I’m not going to attempt a review because I’ve read far too many by now and so have you.
Some quick thoughts that race through my mind after watching Guru this late in the day. Spoilers galore.
1. Mani Ratnam pays tribute to his own earlier works. How weird is that? In a lot of ways, it does look like a rehash of his scenes and techniques from his earlier films but I would credit the filmmaker with more intelligence. He has made only one film before in Hindi, a language still alien to him. And given that Dil Se bombed because of its radical ending, Mani probably decided to play it safe and stack up his best from his earlier films, all into one movie.
What do you get if Nayakan (1987) met Roja (1992), moved to Bombay (1995) and had twins, played Godfather to a terminally ill Anjali (1990, instead of spastic, he makes her a patient of multiple sclerosis), had an ideological clash that broke a friendship between Iruvar (1997) that results in the all-powerful hero challenged by a young and honest cop (Nayakan)/IAS officer (Thalapathy, 1991) and now reporter (Guru) married to someone he loves? You get a Mani Ratnam showreel. Guru is exactly that.
The storyline is just an excuse to unleash some superlative moments, especially the ones that underline the director’s sensitivity in handling relationships (Guru’s relationship with his old friend, the relationship between Madhavan and Vidya, the relationship between Guru and Mithun, his relationship with his father, his relationship with Vidya and his relationship with his wife): super sensitively crafted.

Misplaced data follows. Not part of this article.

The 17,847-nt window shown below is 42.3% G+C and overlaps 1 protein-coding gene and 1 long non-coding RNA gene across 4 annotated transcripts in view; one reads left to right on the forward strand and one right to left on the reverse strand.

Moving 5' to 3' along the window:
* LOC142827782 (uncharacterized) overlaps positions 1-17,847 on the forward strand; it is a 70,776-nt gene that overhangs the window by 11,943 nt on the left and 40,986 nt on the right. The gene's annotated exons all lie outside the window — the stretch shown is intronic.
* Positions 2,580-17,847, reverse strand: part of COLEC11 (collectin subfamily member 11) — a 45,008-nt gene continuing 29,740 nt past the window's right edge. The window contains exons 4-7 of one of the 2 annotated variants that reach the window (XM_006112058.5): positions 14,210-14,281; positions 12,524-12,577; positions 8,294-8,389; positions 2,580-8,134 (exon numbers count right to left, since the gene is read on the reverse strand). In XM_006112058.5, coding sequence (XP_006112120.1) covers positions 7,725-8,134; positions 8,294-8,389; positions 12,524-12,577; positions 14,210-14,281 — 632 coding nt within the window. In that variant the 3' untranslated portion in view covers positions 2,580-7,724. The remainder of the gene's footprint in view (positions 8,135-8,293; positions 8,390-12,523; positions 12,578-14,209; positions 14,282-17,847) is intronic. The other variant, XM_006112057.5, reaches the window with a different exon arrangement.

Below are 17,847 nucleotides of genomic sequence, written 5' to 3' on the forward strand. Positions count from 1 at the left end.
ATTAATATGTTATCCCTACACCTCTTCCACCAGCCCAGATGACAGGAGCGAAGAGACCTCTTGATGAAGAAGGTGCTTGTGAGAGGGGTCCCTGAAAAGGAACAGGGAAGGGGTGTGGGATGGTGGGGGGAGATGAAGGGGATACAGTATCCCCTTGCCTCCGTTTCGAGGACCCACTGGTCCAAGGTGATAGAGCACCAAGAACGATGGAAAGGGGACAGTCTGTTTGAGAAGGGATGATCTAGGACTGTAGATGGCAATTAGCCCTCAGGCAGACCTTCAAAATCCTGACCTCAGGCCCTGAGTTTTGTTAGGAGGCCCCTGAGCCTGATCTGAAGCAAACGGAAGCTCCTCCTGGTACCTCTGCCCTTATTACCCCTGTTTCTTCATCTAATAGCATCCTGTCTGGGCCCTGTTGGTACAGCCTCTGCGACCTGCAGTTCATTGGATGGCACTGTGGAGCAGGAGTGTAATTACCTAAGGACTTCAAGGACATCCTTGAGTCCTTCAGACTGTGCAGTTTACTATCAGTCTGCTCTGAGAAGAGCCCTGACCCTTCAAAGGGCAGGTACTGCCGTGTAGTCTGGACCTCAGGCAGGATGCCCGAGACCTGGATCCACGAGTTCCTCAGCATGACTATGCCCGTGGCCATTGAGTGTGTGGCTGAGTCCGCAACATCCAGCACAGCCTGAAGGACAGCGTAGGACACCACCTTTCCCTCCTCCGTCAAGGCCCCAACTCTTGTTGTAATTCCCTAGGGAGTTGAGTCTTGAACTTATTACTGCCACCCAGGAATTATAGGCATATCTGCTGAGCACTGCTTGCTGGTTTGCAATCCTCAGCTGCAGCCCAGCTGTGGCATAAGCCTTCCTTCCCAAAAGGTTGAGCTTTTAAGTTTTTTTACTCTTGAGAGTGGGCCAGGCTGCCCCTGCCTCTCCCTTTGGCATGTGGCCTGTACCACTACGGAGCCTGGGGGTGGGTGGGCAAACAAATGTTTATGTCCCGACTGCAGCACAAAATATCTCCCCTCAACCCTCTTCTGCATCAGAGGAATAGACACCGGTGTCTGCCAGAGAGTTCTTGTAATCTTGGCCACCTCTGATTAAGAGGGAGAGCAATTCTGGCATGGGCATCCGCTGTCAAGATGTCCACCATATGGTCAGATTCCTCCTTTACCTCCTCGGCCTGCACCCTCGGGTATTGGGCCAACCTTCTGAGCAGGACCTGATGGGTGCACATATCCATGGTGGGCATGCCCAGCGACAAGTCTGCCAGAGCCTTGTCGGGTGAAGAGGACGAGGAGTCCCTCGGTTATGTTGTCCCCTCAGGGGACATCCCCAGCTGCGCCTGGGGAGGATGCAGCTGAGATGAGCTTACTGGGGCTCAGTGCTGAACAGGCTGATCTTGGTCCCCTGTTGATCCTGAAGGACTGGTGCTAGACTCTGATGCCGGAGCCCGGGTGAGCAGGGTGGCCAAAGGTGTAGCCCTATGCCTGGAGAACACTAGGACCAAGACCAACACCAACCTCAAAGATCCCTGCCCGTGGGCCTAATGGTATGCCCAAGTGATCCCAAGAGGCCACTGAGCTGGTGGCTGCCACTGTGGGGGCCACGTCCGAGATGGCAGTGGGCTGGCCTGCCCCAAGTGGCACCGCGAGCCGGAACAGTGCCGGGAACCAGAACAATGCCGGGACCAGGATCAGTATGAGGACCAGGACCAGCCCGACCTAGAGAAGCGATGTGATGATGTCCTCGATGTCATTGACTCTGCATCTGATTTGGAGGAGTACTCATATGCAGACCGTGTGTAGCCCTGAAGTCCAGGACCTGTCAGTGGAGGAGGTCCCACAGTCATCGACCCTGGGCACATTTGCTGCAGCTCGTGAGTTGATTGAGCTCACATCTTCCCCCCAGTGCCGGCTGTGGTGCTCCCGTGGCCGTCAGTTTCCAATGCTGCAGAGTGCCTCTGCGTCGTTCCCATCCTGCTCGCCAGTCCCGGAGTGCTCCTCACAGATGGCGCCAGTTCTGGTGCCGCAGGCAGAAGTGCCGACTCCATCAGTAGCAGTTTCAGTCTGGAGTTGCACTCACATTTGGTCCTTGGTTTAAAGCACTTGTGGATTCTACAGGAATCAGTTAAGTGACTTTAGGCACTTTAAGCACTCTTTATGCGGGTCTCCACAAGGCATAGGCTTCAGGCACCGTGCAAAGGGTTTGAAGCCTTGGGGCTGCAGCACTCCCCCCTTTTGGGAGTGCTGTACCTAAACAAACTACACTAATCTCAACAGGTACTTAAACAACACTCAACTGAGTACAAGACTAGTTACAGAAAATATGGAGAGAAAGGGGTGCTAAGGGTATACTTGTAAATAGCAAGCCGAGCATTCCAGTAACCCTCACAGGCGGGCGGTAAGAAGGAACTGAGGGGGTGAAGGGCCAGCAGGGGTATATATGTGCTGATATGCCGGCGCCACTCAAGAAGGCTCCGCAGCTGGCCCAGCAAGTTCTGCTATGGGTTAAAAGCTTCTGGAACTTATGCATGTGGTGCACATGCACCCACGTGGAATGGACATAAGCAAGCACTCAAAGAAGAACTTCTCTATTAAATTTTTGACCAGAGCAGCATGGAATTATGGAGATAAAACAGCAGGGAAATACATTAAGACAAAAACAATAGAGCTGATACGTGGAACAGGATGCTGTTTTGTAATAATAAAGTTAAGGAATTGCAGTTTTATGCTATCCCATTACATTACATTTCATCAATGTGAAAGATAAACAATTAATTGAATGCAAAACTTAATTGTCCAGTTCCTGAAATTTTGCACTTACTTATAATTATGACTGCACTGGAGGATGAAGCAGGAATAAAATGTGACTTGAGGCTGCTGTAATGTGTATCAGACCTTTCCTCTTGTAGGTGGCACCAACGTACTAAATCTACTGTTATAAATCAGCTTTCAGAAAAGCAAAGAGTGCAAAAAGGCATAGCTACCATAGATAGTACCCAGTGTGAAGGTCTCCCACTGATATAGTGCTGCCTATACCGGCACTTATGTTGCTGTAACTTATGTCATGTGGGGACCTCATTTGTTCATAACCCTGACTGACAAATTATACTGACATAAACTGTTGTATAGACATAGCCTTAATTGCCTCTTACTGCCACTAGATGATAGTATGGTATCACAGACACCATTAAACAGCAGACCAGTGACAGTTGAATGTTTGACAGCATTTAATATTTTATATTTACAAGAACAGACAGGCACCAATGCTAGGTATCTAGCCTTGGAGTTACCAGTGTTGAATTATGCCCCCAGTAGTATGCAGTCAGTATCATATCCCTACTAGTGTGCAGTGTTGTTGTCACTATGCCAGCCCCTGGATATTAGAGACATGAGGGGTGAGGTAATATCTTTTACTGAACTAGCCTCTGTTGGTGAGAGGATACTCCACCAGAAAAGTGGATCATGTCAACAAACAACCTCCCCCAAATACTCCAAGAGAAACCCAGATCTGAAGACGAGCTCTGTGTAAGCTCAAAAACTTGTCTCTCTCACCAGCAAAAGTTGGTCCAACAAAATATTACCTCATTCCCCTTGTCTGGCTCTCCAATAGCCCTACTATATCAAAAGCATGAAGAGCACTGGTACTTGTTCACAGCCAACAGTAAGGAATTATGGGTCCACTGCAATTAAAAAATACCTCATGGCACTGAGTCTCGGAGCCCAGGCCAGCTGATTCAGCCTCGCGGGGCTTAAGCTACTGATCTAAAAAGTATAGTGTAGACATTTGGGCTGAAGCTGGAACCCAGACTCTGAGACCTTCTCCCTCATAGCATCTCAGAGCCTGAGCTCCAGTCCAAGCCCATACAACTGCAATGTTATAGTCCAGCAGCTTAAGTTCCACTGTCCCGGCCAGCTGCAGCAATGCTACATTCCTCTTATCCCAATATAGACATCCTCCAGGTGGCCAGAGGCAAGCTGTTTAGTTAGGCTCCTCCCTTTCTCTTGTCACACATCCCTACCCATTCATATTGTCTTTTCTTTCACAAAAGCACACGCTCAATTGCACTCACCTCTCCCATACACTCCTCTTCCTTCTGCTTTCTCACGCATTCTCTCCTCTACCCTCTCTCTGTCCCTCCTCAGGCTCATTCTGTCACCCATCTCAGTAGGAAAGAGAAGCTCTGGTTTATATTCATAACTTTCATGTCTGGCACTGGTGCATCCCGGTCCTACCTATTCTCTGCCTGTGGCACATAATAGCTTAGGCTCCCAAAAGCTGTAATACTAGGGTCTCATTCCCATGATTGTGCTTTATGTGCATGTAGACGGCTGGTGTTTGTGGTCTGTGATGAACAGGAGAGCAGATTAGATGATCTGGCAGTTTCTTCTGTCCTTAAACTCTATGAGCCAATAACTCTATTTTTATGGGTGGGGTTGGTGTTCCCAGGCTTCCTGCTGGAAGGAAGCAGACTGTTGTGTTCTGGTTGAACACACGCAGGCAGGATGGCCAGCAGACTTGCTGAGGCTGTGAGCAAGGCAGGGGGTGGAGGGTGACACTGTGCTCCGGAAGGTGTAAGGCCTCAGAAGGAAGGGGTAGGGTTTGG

2. The movie introduces to mainstream Hindi cinema a genre rarely seen. The biopic. That too, a biopic of not a necessarily honest man but of an ambitious man who had a vision and won. Mani Ratnam revels in showing us the greys of his protagonist.
He marries for dowry, he has no problem bribing or evading taxes and later tells the hearing commission that he’s only a product of the system that was not considerate to the poor. He only did what it took for a poor man to run a business in an environment not conducive for business.
You can’t help feeling that Mani has bought into Guru’s ideology and sacrificed the objectivity he maintained all through the film. But if a columnist has a right to take sides, why not a filmmaker?
3. Abhishek Bachchan, as even people who hate the movie agree, is certainly among the finest actors we have today. This is HIS film. Yes, he does deliver the role of a lifetime. I don’t like Aishwarya at all, but I thought she did manage a few scenes quite well towards the end. For once, they look like a couple in love. Having said that, an actress like Rani Mukherjee would’ve taken the same character to new heights. The rest of the cast is first rate and never have I seen these many top class performances all in one movie.